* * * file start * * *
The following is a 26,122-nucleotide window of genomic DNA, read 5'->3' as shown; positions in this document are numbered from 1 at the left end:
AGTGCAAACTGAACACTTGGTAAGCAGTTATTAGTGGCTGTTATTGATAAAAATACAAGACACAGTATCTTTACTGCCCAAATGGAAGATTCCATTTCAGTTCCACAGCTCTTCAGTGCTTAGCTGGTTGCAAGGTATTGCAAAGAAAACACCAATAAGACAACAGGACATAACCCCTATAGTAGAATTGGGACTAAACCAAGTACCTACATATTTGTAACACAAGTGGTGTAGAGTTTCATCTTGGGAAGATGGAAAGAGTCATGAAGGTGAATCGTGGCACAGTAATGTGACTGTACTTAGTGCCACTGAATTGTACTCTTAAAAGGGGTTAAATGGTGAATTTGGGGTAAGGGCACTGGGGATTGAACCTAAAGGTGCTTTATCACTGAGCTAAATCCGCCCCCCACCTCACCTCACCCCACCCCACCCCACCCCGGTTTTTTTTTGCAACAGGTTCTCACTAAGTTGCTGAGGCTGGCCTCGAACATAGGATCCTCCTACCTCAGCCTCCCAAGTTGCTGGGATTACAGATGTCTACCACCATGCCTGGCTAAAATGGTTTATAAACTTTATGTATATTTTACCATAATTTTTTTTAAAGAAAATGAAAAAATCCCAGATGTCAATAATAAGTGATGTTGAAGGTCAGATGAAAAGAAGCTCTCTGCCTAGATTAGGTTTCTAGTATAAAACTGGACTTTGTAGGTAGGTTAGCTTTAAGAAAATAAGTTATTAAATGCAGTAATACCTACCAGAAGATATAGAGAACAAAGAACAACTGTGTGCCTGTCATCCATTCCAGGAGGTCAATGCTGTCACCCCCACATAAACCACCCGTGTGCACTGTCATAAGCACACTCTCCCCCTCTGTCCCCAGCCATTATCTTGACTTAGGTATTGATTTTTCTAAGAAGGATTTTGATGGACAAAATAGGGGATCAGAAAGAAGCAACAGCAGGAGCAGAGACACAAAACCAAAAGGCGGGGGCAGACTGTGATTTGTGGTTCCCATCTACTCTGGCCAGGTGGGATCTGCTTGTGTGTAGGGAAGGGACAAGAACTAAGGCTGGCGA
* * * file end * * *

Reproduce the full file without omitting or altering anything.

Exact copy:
The following is a 26,122-nucleotide window of genomic DNA, read 5'->3' as shown; positions in this document are numbered from 1 at the left end:
AGTGCAAACTGAACACTTGGTAAGCAGTTATTAGTGGCTGTTATTGATAAAAATACAAGACACAGTATCTTTACTGCCCAAATGGAAGATTCCATTTCAGTTCCACAGCTCTTCAGTGCTTAGCTGGTTGCAAGGTATTGCAAAGAAAACACCAATAAGACAACAGGACATAACCCCTATAGTAGAATTGGGACTAAACCAAGTACCTACATATTTGTAACACAAGTGGTGTAGAGTTTCATCTTGGGAAGATGGAAAGAGTCATGAAGGTGAATCGTGGCACAGTAATGTGACTGTACTTAGTGCCACTGAATTGTACTCTTAAAAGGGGTTAAATGGTGAATTTGGGGTAAGGGCACTGGGGATTGAACCTAAAGGTGCTTTATCACTGAGCTAAATCCGCCCCCCACCTCACCTCACCCCACCCCACCCCACCCCGGTTTTTTTTTGCAACAGGTTCTCACTAAGTTGCTGAGGCTGGCCTCGAACATAGGATCCTCCTACCTCAGCCTCCCAAGTTGCTGGGATTACAGATGTCTACCACCATGCCTGGCTAAAATGGTTTATAAACTTTATGTATATTTTACCATAATTTTTTTTAAAGAAAATGAAAAAATCCCAGATGTCAATAATAAGTGATGTTGAAGGTCAGATGAAAAGAAGCTCTCTGCCTAGATTAGGTTTCTAGTATAAAACTGGACTTTGTAGGTAGGTTAGCTTTAAGAAAATAAGTTATTAAATGCAGTAATACCTACCAGAAGATATAGAGAACAAAGAACAACTGTGTGCCTGTCATCCATTCCAGGAGGTCAATGCTGTCACCCCCACATAAACCACCCGTGTGCACTGTCATAAGCACACTCTCCCCCTCTGTCCCCAGCCATTATCTTGACTTAGGTATTGATTTTTCTAAGAAGGATTTTGATGGACAAAATAGGGGATCAGAAAGAAGCAACAGCAGGAGCAGAGACACAAAACCAAAAGGCGGGGGCAGACTGTGATTTGTGGTTCCCATCTACTCTGGCCAGGTGGGATCTGCTTGTGTGTAGGGAAGGGACAAGAACTAAGGCTGGCGA